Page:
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See detailDynamically constrained ensemble perturbations - application to tides on the West Florida Shelf
Barth, Alexander ULg; Alvera Azcarate, Aïda ULg; Beckers, Jean-Marie ULg et al

in Ocean Science (2009), 5(3), 259-270

A method is presented to create an ensemble of perturbations that satisfies linear dynamical constraints. A cost function is formulated defining the probability of each perturbation. It is shown that the ... [more ▼]

A method is presented to create an ensemble of perturbations that satisfies linear dynamical constraints. A cost function is formulated defining the probability of each perturbation. It is shown that the perturbations created with this approach take the land-sea mask into account in a similar way as variational analysis techniques. The impact of the land-sea mask is illustrated with an idealized configuration of a barrier island. Perturbations with a spatially variable correlation length can be also created by this approach. The method is applied to a realistic configuration of the West Florida Shelf to create perturbations of the M2 tidal parameters for elevation and depth-averaged currents. The perturbations are weakly constrained to satisfy the linear shallow-water equations. Despite that the constraint is derived from an idealized assumption, it is shown that this approach is applicable to a non-linear and baroclinic model. The amplitude of spurious transient motions created by constrained perturbations of initial and boundary conditions is significantly lower compared to perturbing the variables independently or to using only the momentum equation to compute the velocity perturbations from the elevation. [less ▲]

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See detailDynamically constrained ensemble perturbations. Application to tides on the West Florida Shelf
Barth, Alexander ULg; Alvera Azcarate, Aïda ULg; Beckers, Jean-Marie ULg et al

Conference (2009)

A method is presented to create an ensemble of perturbations that satisfies linear dynamical constraints. A cost function is formulated defining the probability of each perturbation. It is shown that the ... [more ▼]

A method is presented to create an ensemble of perturbations that satisfies linear dynamical constraints. A cost function is formulated defining the probability of each perturbation. It is shown that the perturbations created with this approach take the land-sea mask into account in a similar way as variational analysis techniques. The impact of the land-sea mask is illustrated with an idealized configuration of a barrier island. Perturbations with a spatially variable correlation length can be also created by this approach. The method is applied to a realistic configuration of the West Florida Shelf to create perturbations of the M2 tidal parameters for elevation and depth-averaged currents. The perturbations are weakly constrained to satisfy the linear shallow-water equations. Despite that the constraint is derived from an idealized assumption, it is shown that this approach is applicable to a non-linear and baroclinic model. The amplitude of spurious transient motions created by constrained perturbations of initial and boundary conditions is significantly lower compared to perturbing the variables independently or to using only the momentum equation to compute the velocity perturbations from the elevation [less ▲]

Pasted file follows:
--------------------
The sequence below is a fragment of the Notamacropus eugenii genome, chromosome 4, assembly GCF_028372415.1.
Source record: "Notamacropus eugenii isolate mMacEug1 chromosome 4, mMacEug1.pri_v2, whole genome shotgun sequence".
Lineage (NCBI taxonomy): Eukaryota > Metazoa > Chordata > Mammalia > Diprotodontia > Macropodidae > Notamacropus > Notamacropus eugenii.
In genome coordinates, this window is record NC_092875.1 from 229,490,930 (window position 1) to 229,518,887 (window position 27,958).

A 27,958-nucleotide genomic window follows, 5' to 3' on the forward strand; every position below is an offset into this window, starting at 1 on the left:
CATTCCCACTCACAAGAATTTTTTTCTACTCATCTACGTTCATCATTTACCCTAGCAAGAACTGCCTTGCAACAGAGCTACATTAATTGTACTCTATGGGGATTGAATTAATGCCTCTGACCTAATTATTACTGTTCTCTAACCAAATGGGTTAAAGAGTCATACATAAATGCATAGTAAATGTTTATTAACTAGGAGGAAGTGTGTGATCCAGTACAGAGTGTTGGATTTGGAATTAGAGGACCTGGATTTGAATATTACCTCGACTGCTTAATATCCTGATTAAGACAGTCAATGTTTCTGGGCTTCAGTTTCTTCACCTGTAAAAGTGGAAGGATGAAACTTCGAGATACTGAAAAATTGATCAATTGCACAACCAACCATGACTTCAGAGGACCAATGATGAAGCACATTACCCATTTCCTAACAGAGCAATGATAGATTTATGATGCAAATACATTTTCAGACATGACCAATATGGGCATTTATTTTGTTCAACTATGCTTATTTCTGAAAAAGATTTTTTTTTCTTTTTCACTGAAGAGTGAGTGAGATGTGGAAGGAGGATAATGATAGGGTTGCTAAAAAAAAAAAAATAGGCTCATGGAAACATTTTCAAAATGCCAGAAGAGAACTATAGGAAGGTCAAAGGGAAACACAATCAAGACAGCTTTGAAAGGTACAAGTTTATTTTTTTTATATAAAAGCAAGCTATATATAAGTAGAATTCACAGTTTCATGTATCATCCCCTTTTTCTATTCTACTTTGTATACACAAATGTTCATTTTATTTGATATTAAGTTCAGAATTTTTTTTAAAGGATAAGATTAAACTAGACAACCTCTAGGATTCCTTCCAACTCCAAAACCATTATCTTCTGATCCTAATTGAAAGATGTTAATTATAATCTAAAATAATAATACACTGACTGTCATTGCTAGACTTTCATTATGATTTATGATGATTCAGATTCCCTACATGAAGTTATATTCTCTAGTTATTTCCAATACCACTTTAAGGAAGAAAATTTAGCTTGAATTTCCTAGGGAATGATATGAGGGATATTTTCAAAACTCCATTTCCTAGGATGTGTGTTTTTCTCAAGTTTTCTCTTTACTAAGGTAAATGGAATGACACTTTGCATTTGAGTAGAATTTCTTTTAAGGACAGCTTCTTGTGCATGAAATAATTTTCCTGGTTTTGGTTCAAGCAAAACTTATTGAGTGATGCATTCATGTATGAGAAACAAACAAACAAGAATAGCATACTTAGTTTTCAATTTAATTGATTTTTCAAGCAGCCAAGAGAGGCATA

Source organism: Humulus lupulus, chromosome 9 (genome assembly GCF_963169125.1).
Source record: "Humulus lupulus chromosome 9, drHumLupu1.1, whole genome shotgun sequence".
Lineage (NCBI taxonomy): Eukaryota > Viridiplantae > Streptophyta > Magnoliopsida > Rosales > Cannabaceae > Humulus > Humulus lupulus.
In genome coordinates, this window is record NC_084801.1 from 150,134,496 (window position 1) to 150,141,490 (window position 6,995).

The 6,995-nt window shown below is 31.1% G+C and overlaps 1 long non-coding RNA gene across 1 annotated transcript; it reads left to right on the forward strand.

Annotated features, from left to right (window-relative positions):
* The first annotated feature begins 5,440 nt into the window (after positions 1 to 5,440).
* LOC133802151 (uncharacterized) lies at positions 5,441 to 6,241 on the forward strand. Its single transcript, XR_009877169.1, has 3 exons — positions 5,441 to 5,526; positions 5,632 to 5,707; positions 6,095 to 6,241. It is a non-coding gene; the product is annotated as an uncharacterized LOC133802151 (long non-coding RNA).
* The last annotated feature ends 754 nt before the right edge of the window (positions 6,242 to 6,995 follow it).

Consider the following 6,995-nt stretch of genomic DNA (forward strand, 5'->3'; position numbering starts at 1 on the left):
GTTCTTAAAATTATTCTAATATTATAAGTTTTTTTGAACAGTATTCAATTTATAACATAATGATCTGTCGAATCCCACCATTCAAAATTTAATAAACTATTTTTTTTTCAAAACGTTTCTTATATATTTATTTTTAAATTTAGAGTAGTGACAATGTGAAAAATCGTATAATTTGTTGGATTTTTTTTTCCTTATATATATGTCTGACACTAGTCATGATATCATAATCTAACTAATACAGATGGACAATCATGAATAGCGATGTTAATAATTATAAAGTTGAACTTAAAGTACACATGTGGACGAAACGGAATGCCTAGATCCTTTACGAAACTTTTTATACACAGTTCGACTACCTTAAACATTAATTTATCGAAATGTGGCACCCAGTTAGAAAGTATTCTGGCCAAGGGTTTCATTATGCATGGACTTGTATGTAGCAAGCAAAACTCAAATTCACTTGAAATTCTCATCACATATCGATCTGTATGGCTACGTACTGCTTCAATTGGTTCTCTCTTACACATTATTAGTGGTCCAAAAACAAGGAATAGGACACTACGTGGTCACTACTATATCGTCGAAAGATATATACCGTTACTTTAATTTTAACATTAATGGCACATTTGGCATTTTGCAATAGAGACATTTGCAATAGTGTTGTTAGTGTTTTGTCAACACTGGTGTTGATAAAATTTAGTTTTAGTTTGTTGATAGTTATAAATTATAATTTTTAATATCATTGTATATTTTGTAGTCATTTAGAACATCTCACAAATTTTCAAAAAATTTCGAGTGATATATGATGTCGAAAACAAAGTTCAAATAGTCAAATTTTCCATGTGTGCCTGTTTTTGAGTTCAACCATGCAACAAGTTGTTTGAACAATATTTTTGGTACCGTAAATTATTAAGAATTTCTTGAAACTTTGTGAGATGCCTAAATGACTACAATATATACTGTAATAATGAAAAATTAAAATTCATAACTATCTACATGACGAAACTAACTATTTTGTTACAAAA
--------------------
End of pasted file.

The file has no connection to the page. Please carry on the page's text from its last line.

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See detailEnhancing temporal correlations in EOF expansions for the reconstruction of missing data using DINEOF
Alvera Azcarate, Aïda ULg; Barth, Alexander ULg; Sirjacobs, Damien ULg et al

in Ocean Science (2009), 5(4), 475-485

DINEOF (Data Interpolating Empirical Orthogonal Functions) is an EOF-based technique for the reconstruction of missing data in geophysical fields, such as those produced by clouds in sea surface ... [more ▼]

DINEOF (Data Interpolating Empirical Orthogonal Functions) is an EOF-based technique for the reconstruction of missing data in geophysical fields, such as those produced by clouds in sea surface temperature satellite images. A technique to reduce spurious time variability in DINEOF reconstructions is presented. The reconstruction of these images within a long time series using DINEOF can lead to large discontinuities in the reconstruction. Filtering the temporal covariance matrix allows to reduce this spurious variability and therefore more realistic reconstructions are obtained. The approach is tested in a three years sea surface temperature data set over the Black Sea. The effect of the filter in the temporal EOFs is presented, as well as some examples of the improvement achieved with the filtering in the SST reconstruction, both compared to the DINEOF approach without filtering. [less ▲]

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See detailApplication of a 3-D Super Ensemble to ocean forecast
Lenartz, Fabian ULg; Barth, Alexander ULg; Beckers, Jean-Marie ULg et al

Conference (2009)

Super Ensemble (SE) techniques have recently allowed improving the forecast of various important oceanographic parameters, such as the significant wave height, the speed of sound or the surface drift, by ... [more ▼]